Miss Reader is now solid pink as she continues. “Now, children, the next few organs we’re going to discuss have to do with that great process of life called ‘reproduction.’”
I say to Pearl, “You know what she means, baby!” Pearl is like solid ice, while Esther Jane, three tables away, is laughing and nudging Alex Josway.
Miss Reader says, “Please take your red and your green dye, and if you have a female frog, I want you to use the green, if you have a male frog, use your red.” She pulls down a chart. “Here are the two types.”
I look down at the frog and I look up at the chart and I say to Pearl, “It’s a chick!”
Pearl says nothing. We continue to dissect, and without any warning, Pearl walks up to Miss Reader’s desk, bends over, and says something. Miss Reader looks at me and says, “Jean, will you please leave Pearl alone.”
What have I done? I’ve just been ol’ funny Jean. Pearl comes back with that snotty, girl look.
That minute, a great love begins to grow. This is totally different, this is completely out of my context. We all fall in love with that which does not fall in the neighborhood. We are all secretly in love with that strange, exotic thing.
MUSICAL SOUNDS AND STRUCTURES
I’m fascinated by the way the physical structures and looks of objects are related to their functions. Astrolabes, skeletalized watches, and musical instruments are examples. That’s what led me to take classes in making a Japanese flute and a classical guitar. Thus, an exhibit on the nature of musical instruments is of special interest to me.
In 1980, the American Museum of Natural History decided to do a large temporary exhibit on music. They chose Professor of Ethnomusicology and Musicology, Dr. William Malm, a recognized authority on the anthropology of music, and a professor at Ann Arbor’s University of Michigan, as the guest curator, and chose me, the Museum’s Senior Exhibit Designer, to design the project.
At Museum expense, I traveled to discuss the new exhibit with Dr. Malm in Ann Arbor to see the University’s musical instrument display.
In Ann Arbor I Received from Dr. Malm
a “Zen Lesson” on a Japanese No Drum.
There have been many recent books and exhibits on the general subject of music and instruments. In addition to the books quoted below, and dozens of others I own on music and dance, I have a two-page carbon copy of an earlier exhibit proposal (1960), by American Museum anthropologist, Colin Turnbull, that begins:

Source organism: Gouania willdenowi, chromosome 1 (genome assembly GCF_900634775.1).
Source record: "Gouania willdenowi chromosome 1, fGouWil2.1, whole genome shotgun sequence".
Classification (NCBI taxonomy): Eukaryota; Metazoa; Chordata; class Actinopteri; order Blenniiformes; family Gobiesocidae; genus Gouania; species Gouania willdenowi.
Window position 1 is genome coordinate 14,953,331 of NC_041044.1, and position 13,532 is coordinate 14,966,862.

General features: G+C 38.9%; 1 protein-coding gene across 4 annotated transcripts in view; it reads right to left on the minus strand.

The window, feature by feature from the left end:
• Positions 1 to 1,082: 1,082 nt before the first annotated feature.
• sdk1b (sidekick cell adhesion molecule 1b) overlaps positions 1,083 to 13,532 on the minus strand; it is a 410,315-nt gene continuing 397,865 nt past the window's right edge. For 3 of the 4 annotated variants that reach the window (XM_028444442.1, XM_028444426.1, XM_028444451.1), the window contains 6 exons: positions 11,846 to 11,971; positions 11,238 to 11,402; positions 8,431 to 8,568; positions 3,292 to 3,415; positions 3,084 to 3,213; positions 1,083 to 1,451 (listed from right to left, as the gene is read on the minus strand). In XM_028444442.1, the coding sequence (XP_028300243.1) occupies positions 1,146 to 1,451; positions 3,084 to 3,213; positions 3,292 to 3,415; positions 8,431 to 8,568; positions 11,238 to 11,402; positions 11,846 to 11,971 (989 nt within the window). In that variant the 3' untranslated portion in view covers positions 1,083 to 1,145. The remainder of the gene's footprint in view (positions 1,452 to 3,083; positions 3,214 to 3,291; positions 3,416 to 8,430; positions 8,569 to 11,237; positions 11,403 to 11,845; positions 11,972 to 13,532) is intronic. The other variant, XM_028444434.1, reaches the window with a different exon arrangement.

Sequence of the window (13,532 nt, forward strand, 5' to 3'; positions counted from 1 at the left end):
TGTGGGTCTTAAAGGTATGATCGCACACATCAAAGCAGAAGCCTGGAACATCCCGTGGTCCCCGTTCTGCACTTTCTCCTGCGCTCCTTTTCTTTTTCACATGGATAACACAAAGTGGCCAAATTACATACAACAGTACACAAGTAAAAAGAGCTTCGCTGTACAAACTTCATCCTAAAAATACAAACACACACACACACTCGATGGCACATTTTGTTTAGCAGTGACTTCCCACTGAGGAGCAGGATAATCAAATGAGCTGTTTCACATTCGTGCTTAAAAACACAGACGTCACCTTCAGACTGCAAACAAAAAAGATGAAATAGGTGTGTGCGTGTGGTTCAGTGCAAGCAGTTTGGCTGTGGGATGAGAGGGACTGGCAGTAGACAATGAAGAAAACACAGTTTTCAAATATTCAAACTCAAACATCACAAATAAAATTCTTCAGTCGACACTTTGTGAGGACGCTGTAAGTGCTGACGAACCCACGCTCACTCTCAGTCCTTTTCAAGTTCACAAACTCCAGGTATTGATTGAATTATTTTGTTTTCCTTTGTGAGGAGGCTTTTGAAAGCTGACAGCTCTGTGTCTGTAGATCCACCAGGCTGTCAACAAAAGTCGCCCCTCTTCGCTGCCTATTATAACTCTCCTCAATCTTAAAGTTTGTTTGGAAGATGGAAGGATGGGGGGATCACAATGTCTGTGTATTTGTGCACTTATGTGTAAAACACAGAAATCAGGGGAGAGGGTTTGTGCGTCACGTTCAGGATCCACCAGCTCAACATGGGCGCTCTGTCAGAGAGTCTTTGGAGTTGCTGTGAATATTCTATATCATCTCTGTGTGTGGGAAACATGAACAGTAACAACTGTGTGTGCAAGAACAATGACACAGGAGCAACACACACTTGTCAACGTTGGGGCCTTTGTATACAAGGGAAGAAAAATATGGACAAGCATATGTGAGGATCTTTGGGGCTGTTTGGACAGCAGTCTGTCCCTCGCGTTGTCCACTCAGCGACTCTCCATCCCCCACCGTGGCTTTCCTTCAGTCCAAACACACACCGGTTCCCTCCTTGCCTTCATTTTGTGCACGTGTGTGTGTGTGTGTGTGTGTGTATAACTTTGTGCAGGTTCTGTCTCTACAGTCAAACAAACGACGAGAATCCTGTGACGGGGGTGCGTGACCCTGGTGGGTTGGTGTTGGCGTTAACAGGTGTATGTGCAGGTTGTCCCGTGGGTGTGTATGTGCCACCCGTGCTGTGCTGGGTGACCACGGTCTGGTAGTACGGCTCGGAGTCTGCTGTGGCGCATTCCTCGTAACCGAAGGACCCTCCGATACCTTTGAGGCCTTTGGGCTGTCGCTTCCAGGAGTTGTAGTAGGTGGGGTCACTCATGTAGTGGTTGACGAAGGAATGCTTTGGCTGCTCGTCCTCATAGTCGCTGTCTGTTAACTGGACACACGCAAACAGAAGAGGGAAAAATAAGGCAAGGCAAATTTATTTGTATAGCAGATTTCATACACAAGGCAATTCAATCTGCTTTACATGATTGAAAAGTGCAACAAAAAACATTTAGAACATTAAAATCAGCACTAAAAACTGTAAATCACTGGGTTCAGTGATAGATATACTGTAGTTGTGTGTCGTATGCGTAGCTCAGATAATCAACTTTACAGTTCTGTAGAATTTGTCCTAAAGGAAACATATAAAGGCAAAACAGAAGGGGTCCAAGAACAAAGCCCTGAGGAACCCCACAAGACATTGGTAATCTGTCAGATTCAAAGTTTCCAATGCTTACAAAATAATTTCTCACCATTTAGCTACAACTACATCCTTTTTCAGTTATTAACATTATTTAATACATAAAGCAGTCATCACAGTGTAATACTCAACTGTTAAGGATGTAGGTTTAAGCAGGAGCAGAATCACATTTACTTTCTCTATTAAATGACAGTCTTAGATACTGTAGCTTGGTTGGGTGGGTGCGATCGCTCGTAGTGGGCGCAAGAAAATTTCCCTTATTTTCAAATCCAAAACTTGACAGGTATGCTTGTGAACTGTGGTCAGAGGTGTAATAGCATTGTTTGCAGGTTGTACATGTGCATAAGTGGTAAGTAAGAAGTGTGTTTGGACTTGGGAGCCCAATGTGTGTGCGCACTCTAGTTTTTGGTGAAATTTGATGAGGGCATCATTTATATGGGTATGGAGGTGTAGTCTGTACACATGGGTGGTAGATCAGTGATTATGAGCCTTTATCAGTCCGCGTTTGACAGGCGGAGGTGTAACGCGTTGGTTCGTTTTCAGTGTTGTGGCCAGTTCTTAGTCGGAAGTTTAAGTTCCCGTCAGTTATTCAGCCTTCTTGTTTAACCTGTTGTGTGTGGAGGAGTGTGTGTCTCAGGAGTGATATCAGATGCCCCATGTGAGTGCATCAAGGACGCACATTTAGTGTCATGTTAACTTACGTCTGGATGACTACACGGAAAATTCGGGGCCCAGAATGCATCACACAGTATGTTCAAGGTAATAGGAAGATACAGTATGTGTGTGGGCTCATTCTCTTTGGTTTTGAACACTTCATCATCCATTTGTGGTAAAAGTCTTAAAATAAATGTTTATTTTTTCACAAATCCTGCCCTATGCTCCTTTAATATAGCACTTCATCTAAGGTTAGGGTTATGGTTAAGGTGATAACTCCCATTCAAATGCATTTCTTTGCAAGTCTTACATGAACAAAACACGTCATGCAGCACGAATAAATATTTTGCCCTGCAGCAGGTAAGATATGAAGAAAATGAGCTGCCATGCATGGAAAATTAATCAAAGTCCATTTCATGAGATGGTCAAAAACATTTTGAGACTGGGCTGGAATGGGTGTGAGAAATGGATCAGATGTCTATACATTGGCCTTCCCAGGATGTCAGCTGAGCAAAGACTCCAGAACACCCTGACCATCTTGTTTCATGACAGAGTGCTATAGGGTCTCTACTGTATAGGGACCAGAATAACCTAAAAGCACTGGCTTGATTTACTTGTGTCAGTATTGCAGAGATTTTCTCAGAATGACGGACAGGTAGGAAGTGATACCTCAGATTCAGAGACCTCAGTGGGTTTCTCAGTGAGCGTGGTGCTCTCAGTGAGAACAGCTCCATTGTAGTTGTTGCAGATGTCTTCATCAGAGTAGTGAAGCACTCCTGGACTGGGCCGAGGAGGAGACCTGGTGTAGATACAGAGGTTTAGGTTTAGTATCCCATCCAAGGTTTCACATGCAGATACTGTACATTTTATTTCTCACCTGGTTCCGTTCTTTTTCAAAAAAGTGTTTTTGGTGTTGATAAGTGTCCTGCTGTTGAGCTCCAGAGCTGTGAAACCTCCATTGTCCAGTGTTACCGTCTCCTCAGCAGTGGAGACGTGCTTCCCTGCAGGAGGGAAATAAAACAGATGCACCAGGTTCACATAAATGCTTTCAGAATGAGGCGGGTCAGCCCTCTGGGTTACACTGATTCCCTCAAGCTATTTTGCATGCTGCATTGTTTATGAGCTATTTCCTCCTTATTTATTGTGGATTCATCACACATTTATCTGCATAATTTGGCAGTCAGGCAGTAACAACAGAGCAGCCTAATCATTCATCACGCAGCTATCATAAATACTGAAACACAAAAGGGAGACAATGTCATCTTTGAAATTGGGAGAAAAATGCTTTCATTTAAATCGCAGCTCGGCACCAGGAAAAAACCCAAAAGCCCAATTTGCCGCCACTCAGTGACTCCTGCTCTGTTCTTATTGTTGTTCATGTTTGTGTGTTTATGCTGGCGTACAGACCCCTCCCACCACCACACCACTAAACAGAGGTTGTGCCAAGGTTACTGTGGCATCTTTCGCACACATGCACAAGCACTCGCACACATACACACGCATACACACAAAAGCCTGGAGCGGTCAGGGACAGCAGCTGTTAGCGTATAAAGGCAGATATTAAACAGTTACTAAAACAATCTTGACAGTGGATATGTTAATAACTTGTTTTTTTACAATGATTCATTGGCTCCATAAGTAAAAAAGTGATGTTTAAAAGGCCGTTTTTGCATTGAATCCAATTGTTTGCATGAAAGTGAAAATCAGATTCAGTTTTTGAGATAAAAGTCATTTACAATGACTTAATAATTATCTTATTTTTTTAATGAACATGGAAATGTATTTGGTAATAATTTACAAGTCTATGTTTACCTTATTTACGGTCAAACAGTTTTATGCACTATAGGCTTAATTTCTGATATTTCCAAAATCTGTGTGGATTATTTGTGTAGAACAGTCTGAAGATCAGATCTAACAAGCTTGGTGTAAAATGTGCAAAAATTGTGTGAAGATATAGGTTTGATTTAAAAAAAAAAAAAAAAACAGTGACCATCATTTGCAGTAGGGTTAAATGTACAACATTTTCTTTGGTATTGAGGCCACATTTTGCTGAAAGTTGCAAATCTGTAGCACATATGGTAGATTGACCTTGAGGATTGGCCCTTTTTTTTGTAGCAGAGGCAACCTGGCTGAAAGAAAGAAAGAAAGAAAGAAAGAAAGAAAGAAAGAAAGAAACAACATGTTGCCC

The purpose of the exhibition is twofold. Firstly, and very simply, to give the public the opportunity to see, in one room, some of the many musical instruments which the Museum has collected from all over the world during the past half century. Secondly, by dividing the instruments into four classes, to show how widespread has been man’s determination to make music, and how great his genius in producing an infinite variety of sound while using the simplest materials and tools.
A Metropolitan Museum of Art “Bulletin” publication (Oct./Nov. 1971) begins its article:
A motto frequently painted on keyboard instruments of the Renaissance says: “Pleasing to ear and eye alike.” This sums up two aspects inherent in musical instruments: their function as machines producing organized sound, and their aesthetic appeal to the eye, as treasures of art.
“Eyewitness Books” Music, (1989) one of a series of museum-like, lushly illustrated books on various topics, begins:
The world of music is a kaleidoscope of sound. With most instruments it is easy to see how the different types of sound are made….Playing an instrument makes part of it vibrate rapidly back and forth. The vibration produces sound waves in the air, which travel to our ear.
A book by “The Diagram Group,” Musical Instruments of the World (1976) is “…an illustrated encyclopedia with more than 4,000 original drawings.” It’s described as “…the most comprehensive illustrated reference to all the musical instruments in the world.” This book is my basic source of information on the forms and names of instruments. At the front of the book, their “Classification” diagram shows the types of instruments
[Click on diagram to enlarge]:
For various administrative causes, our director decided to cancel the exhibit. Based on Dr. Malm’s first written outline, my rough, early design shows how it might have been organized: